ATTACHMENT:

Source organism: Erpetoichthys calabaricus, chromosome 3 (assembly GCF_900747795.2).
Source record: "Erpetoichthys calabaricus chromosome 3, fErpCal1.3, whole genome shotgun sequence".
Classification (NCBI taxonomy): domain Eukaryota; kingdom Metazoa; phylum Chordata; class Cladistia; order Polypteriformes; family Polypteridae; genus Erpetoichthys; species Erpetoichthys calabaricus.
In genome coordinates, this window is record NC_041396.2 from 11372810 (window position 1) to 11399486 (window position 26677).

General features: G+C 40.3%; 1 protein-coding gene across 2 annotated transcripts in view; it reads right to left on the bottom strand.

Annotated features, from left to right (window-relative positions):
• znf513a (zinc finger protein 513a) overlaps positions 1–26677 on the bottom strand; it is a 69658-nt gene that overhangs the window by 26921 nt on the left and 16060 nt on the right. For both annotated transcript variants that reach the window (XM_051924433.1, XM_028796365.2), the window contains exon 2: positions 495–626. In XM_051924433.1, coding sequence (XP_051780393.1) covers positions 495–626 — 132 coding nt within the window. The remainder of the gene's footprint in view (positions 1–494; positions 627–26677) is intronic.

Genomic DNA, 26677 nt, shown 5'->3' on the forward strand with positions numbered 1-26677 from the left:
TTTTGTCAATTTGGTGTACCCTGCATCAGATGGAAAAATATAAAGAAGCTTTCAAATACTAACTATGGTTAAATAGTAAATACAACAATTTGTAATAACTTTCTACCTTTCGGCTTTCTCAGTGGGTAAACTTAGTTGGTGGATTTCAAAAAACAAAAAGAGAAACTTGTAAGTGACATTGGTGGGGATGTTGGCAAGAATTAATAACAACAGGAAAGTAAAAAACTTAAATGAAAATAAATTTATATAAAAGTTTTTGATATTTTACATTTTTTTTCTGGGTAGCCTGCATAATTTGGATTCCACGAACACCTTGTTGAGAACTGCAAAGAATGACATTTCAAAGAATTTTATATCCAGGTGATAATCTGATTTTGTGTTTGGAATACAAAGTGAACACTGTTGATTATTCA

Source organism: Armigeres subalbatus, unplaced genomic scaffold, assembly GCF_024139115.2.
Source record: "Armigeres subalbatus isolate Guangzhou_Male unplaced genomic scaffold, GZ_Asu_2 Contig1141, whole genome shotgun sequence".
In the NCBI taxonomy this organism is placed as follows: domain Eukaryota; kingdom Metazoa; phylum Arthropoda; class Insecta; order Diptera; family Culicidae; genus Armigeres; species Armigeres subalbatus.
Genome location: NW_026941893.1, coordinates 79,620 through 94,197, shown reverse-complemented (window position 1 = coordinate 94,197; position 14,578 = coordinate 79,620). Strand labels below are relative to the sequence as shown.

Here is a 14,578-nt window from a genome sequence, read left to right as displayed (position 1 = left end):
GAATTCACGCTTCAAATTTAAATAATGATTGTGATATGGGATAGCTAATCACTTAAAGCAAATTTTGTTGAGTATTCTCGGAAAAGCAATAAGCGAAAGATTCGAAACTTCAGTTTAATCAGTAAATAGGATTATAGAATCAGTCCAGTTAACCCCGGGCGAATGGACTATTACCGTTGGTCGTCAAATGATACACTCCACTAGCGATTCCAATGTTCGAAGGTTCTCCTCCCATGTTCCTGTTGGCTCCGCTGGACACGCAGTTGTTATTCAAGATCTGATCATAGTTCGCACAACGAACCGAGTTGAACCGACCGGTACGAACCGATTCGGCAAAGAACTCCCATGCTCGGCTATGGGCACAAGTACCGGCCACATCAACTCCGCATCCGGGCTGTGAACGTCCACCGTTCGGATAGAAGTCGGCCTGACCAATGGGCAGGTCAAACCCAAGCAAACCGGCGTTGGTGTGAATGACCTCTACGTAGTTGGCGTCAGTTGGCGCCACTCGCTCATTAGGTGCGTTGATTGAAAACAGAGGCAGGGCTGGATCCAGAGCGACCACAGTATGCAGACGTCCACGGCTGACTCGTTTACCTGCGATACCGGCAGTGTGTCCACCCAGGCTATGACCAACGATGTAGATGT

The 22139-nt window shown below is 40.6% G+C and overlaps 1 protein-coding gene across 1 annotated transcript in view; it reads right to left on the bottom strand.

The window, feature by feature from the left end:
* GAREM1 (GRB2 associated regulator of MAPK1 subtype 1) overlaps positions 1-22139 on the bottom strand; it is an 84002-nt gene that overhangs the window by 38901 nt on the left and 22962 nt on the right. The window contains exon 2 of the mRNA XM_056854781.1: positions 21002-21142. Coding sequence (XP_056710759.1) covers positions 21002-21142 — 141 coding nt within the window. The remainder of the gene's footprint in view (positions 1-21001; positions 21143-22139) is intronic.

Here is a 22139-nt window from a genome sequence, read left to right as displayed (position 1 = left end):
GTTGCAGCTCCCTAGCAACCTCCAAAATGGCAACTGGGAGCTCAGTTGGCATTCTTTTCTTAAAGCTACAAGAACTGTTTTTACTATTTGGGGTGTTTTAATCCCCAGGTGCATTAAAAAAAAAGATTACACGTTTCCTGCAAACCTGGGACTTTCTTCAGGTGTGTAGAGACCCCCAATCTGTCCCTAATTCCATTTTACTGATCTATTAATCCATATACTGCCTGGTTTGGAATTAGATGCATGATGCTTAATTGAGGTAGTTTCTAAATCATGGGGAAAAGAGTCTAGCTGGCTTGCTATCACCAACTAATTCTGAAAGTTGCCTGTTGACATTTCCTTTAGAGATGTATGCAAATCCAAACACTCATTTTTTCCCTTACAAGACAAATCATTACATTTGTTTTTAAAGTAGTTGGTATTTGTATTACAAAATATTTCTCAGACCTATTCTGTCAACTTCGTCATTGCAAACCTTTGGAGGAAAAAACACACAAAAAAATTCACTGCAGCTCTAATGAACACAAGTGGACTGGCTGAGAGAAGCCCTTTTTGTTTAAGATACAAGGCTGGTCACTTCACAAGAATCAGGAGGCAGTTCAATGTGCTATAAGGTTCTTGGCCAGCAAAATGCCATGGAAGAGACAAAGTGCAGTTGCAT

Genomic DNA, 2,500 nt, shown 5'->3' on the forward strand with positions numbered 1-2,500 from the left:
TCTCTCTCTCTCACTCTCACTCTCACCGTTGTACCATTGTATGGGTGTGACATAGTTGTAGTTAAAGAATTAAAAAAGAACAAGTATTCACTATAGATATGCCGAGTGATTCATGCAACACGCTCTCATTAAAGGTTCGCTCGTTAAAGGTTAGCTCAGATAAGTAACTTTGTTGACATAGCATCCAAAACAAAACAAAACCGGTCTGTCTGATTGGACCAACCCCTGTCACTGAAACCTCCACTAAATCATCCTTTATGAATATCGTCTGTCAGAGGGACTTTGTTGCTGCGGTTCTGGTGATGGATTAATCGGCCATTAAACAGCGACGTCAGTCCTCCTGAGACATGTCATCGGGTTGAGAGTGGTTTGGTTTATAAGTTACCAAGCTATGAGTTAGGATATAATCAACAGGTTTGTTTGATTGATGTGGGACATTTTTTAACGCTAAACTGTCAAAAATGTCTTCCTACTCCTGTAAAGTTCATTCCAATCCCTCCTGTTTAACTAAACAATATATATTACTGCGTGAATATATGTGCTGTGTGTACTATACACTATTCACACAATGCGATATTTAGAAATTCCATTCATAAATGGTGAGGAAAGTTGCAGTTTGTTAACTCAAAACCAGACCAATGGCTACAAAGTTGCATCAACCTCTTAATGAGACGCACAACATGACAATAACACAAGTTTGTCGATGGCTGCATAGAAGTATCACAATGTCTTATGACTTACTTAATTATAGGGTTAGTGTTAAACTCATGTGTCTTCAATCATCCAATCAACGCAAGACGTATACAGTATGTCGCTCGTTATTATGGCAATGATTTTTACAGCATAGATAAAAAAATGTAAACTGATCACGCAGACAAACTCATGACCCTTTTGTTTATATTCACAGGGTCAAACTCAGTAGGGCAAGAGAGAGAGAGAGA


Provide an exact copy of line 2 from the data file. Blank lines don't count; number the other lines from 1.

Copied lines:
Source record: "Erpetoichthys calabaricus chromosome 3, fErpCal1.3, whole genome shotgun sequence".